Wednesday, 30 September 2015

The Baptism of John

The baptism of John—was it from heaven or from men?” (Luke 20:4 NKJV). 

     John was known as ho baptistēs (the “baptist” or “baptizer”) (Matt. 3:1).1 The English word “baptism” is a transliteration of the Greek noun baptisma (verb baptizō), which biblically means to plunge, submerge, or immerse in water (cf. Mark 1:5, 8-10; John 3:23). All candidates of John’s baptism already had faith in God and were then called upon to believe on Christ Jesus for whom John was preparing the way (John 1:15, 23; Acts 19:4).
     Those immersed by John came “confessing their sins” (Matt. 3:6), and the baptism he preached was “a baptism of repentance” (Mark 1:4; Luke 3:3; cf. Matt. 3:2, 11). Biblically defined, repentance involves (a) godly sorrow, (b) turning from sin, (c) turning to God, and (d) an observable reformation of life (Matt. 3:8; Luke 1:17; 3:8; cf. Acts 3:19, 26; 26:18-20; 2 Cor. 7:9-10). While multitudes submitted to the baptism John preached, many did not (Matt. 3:7; 21:25, 32; Luke 7:30b). To reject John’s message and the baptism it included was to reject “the will of God” (Luke 7:30a; cf. 20:4). 
     John’s baptism was “a baptism of repentance for the remission of sins” (Mark 1:4; cf. Luke 1:77; 3:3).2 So how did this work, seeing that there is no remission without the shedding of blood (Heb. 9:22), the blood of animals could not take away sins (Heb. 10:4), and Jesus’ blood had not yet been shed? When the Lord was crucified, forgiveness was made available to everyone through his blood (Matt. 26:28; Heb. 9:28; 10:12), including all who were faithful to God before Christ’s death (Rom. 3:25; Heb. 9:15; Gal. 4:4-5). John’s disciples, as penitent baptized believers, were thus forgiven in view of the Lord’s atoning sacrifice. 
     This “baptism of repentance for the remission of sins,” administered by John and then by Jesus and his disciples (John 3:5, 22-26; 4:1-2), laid the groundwork for the establishment of Christ’s church. Note that John’s ministry was intended “to make ready a people prepared for the Lord” (Luke 1:17). On the Day of Pentecost after the Lord’s resurrection and ascension, penitent believers whose sins were remitted at baptism “were added to them” (Acts 2:41). To whom were they added? They would have been added to the faithful disciples of Jesus who had already undergone a baptism of repentance for the remission of sins (cf. Acts 1:13-15).3 
     Following the death, burial and resurrection of Christ, John’s baptism gave way to baptism in the likeness of Christ’s death, burial and resurrection (Rom. 6:3-5; cf. Eph. 2:1-6; 4:5). John the baptizer had fulfilled his purpose of preparing the way for the Lord (cf. Luke 1:16-17, 76), and Jesus had completed his work of atonement. Now it was time for the next phase of God’s scheme of redemption to be initiated through the Spirit-guided apostles (John 15:25-26; 16:12-13). Baptizing penitent believers for the remission of sins was now an essential step in the disciple-making process (Matt. 28:18-20; Mark 16:15-16; Acts 2:37-38).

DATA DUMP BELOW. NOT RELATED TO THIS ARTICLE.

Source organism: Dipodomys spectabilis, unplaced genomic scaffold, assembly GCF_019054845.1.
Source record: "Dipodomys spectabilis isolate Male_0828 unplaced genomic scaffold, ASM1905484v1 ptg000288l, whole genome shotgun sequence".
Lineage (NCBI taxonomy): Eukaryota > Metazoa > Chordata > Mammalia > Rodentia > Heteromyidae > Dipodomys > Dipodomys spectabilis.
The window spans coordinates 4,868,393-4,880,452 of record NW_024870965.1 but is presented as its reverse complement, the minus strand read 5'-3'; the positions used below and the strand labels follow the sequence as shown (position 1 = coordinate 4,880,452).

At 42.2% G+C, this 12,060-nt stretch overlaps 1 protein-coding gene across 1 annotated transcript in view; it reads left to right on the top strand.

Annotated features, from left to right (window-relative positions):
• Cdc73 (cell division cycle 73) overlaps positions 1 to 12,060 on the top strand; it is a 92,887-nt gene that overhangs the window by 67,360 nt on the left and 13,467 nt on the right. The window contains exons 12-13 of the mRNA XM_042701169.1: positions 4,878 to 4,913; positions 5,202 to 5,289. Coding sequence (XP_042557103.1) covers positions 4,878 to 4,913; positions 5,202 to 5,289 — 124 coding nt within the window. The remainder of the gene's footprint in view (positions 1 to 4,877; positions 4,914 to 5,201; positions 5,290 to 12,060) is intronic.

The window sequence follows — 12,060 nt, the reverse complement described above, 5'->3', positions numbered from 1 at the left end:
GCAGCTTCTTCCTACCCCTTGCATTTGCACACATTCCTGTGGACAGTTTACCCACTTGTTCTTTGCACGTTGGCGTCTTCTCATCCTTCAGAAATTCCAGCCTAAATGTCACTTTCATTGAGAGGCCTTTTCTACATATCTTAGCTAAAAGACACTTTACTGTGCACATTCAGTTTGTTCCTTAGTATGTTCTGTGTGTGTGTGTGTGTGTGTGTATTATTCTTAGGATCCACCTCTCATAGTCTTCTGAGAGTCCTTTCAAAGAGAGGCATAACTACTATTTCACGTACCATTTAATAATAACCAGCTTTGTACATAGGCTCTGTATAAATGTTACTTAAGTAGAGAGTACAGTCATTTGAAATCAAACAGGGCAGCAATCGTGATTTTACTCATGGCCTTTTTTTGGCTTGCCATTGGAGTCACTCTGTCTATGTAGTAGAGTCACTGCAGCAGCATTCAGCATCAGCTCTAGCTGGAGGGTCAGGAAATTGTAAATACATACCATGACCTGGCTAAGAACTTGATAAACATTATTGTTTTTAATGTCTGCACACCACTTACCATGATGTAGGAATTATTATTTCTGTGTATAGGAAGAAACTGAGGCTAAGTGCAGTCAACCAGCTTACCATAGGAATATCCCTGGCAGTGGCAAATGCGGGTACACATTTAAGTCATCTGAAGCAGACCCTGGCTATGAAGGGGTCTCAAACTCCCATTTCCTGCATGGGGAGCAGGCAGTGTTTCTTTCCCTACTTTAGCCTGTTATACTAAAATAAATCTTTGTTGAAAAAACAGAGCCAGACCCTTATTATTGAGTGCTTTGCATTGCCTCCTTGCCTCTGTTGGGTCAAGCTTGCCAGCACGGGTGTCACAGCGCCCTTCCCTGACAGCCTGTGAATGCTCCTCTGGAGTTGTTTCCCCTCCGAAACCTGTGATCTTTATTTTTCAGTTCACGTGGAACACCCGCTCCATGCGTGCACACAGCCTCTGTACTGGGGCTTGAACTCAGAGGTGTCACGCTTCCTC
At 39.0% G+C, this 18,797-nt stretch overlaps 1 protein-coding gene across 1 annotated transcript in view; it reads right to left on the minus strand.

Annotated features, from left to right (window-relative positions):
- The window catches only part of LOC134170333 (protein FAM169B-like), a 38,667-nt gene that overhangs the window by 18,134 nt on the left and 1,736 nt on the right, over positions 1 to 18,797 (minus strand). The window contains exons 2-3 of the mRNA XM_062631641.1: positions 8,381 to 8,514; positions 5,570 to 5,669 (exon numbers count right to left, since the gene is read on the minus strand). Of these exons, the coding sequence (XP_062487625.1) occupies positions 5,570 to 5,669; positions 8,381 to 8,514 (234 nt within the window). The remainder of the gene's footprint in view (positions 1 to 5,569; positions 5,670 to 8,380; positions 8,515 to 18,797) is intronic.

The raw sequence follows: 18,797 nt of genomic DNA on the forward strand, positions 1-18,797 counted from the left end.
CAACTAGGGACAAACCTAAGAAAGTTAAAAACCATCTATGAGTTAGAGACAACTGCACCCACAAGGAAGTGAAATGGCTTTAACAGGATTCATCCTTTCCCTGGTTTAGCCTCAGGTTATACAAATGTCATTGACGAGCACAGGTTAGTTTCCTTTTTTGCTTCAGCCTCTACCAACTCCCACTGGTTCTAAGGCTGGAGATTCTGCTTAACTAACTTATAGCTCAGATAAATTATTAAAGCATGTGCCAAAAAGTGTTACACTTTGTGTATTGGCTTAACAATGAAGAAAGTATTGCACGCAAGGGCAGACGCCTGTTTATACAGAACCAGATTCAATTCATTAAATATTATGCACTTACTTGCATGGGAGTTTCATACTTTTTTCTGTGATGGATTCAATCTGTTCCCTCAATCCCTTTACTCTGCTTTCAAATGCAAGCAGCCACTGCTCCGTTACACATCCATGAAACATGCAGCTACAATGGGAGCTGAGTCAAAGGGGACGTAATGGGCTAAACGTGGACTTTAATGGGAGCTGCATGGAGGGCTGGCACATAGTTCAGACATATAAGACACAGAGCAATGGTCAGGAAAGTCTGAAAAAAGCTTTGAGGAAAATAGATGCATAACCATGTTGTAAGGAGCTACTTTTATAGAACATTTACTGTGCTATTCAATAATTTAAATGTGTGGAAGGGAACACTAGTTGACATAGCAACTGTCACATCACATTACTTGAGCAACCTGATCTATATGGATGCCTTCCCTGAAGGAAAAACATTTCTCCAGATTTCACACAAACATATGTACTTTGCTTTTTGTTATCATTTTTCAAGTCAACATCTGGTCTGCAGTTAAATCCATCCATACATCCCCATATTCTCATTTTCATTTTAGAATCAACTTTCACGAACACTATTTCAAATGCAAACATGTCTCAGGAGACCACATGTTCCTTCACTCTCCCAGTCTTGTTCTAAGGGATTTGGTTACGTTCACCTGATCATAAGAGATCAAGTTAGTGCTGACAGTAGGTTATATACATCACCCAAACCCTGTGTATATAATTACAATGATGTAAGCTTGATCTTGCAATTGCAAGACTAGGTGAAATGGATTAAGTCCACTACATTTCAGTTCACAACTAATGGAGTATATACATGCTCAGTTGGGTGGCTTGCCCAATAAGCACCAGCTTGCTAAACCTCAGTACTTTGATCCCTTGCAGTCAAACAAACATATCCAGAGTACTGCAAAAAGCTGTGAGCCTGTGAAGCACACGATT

Over two decades after the Pentecost event, an Alexandrian Jew named Apollos was still teaching the baptism of John in the Asian city of Ephesus until he was shown the way of God more accurately (Acts 18:24-26). When Paul arrived on the scene, he found twelve disciples who had been immersed “into John’s baptism,” and he immersed them again (Acts 19:1-7), apparently because they had received the limited instruction of John’s baptism (by Apollos?) when it was no longer in effect. 
     The baptisms before the cross were preparatory for God’s approaching kingdom (Matt. 3:1-6; John 3:1–4:2), and Christ’s death on the cross was the transitional point between the old covenant of the Jews and his own new covenant system (Col. 2:14; Heb. 9:15-17). Because John effectively prepared the way for the Lord in “all the region around the Jordan” (Luke 3:3; cf. John 1:28; 3:23, 26),4 the teaching and influence of Jesus readily extended further into Galilee, as far north as Syria, as far south as Idumea, and eastward beyond the Jordan in Decapolis and Perea (Matt. 4:23-25; Mark 3:7-8). From here the gospel of the kingdom would then be taken “to the end of the earth” (Acts 1:3, 8). “Assuredly, I say to you, among those born of women there has not risen one greater than John the Baptist; but he who is least in the kingdom of heaven is greater than he” (Matt. 11:11). 
--Kevin L. Moore

Endnotes:
     1 See also Matt. 11:11, 12; 14:2, 8; 16:14; 17:13; Mark 6:24, 25; 8:28; Luke 7:20, 28, 33; 9:19; cf. F. Josephus, Antiquities 18.5.2.
     2 Why did Jesus undergo John’s baptism (Mark 1:9-11)? Jesus was not baptized for the remission of sins, since he had no sin (Heb. 4:15). Jesus was baptized “to fulfill all righteousness” (Matt. 3:15), i.e. it was the right thing for him to do. He set an example for his followers, none of whom could legitimately say, “I reject baptism because Jesus wasn’t baptized.” Jesus’ baptism was not necessarily for his own benefit but apparently for the benefit of those around him.
     3 Baptism as a requisite of entering God’s kingdom was observed prior to the Day of Pentecost (Matt. 21:31-32; Luke 3:3; 16:16; John 3:5, 22-23) and continued thereafter (Acts 8:12).
     4 “Then all the land of Judea, and those from Jerusalem, went out to him and were all baptized by him in the Jordan River, confessing their sins” (Mark 1:4; cf. Matt. 3:5-6). This statement appears to be hyperbolic, seeing that not everyone in the region submitted to John’s baptism (cf. Luke 7:30), but his influence was widespread among a variety of people, including tax collectors and soldiers (Luke 3:12, 14; 7:29).


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